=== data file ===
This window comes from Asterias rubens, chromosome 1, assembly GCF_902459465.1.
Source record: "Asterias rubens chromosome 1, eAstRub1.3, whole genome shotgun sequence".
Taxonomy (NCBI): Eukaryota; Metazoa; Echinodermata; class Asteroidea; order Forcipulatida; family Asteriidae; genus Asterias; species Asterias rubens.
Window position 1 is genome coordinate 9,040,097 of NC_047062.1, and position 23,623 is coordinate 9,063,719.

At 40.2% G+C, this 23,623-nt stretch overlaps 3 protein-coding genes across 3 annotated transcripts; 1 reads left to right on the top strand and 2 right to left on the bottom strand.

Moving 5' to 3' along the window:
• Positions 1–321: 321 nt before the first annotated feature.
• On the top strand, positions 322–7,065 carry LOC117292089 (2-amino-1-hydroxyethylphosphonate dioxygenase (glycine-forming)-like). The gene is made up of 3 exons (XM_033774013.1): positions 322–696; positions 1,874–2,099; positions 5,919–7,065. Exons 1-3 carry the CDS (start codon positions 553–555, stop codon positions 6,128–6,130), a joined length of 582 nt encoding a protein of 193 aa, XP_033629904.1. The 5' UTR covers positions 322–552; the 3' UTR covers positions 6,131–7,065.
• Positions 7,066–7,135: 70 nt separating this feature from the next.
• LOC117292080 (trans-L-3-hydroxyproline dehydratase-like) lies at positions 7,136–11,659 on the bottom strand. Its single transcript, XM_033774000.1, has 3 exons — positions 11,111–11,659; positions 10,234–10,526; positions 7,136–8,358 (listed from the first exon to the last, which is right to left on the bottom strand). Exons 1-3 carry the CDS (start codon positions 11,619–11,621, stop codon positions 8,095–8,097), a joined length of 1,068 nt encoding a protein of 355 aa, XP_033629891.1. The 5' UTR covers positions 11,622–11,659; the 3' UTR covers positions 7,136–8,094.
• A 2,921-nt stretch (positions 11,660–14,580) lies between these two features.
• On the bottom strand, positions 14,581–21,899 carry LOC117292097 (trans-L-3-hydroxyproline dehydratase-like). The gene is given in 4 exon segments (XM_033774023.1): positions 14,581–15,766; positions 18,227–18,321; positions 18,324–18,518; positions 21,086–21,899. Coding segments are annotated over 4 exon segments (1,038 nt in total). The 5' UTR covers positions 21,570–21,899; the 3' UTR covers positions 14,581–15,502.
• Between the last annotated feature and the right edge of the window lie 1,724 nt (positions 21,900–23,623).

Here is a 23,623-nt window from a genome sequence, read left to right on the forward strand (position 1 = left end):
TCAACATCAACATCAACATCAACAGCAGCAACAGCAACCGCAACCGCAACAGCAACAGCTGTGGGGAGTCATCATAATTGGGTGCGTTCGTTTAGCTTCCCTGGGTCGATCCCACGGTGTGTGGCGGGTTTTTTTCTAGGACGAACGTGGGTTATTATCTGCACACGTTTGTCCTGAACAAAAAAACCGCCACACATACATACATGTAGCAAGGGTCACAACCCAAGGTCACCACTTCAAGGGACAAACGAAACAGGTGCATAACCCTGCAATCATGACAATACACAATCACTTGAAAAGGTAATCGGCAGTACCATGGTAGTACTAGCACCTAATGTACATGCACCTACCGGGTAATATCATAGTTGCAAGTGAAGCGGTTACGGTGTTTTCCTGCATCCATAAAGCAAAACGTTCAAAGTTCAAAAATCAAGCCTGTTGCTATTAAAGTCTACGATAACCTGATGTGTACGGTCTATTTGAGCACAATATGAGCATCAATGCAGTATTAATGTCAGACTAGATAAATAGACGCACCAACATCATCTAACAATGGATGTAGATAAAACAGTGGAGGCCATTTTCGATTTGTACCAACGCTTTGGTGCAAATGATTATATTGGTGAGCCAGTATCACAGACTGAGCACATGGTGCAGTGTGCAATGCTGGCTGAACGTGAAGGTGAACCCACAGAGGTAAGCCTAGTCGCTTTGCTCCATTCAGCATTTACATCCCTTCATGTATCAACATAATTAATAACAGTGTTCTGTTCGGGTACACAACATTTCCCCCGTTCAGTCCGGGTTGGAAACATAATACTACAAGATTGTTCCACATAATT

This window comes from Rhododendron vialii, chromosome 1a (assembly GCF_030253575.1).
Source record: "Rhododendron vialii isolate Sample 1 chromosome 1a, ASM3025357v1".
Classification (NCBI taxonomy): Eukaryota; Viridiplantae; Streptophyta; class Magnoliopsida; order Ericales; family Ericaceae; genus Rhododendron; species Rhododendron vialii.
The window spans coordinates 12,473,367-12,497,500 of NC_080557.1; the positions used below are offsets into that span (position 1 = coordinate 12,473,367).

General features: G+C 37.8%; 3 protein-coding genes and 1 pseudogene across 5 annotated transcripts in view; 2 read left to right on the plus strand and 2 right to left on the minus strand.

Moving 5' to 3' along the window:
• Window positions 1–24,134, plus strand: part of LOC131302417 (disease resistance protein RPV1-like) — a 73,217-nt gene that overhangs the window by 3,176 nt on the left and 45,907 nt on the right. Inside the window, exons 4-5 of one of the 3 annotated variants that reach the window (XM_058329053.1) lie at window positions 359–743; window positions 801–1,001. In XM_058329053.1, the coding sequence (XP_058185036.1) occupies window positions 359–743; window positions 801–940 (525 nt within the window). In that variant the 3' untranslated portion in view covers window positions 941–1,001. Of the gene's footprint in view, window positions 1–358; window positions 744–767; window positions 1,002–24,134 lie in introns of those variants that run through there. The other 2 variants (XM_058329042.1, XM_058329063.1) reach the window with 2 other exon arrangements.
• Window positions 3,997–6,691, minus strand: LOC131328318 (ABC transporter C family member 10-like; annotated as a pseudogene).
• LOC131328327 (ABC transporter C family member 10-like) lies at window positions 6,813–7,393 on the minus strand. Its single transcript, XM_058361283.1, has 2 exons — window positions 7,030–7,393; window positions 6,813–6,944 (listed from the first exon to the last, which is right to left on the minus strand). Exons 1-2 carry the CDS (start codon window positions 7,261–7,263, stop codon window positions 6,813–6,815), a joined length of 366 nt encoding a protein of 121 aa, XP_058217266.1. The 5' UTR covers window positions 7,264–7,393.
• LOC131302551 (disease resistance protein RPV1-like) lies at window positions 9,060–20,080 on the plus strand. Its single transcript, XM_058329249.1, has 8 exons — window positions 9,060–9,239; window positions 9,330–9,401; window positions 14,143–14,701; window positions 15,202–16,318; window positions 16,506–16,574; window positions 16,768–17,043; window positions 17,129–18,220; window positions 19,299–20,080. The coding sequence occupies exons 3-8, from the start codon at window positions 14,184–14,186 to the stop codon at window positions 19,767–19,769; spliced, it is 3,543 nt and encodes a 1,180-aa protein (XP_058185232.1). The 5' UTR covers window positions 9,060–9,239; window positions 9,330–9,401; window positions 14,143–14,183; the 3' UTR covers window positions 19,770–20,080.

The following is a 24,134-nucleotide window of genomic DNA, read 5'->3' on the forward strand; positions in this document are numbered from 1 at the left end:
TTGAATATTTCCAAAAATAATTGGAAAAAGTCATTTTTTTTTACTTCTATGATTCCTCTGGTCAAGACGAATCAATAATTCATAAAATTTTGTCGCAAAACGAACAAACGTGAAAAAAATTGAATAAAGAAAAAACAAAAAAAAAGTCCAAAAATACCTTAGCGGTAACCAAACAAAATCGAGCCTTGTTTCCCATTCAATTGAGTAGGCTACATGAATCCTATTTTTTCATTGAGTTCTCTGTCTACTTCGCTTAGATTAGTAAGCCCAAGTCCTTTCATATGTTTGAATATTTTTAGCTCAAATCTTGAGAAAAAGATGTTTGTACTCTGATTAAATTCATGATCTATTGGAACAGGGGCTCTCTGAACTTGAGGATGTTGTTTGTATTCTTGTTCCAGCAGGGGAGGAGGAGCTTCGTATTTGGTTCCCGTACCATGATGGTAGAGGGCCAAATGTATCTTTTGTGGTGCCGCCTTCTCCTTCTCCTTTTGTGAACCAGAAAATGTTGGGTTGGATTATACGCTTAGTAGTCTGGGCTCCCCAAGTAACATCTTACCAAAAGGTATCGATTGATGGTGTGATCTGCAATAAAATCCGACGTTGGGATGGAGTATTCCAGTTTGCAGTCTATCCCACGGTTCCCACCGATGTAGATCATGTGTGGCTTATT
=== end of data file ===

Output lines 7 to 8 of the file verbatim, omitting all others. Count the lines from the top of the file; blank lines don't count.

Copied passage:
• Positions 1–321: 321 nt before the first annotated feature.
• On the top strand, positions 322–7,065 carry LOC117292089 (2-amino-1-hydroxyethylphosphonate dioxygenase (glycine-forming)-like). The gene is made up of 3 exons (XM_033774013.1): positions 322–696; positions 1,874–2,099; positions 5,919–7,065. Exons 1-3 carry the CDS (start codon positions 553–555, stop codon positions 6,128–6,130), a joined length of 582 nt encoding a protein of 193 aa, XP_033629904.1. The 5' UTR covers positions 322–552; the 3' UTR covers positions 6,131–7,065.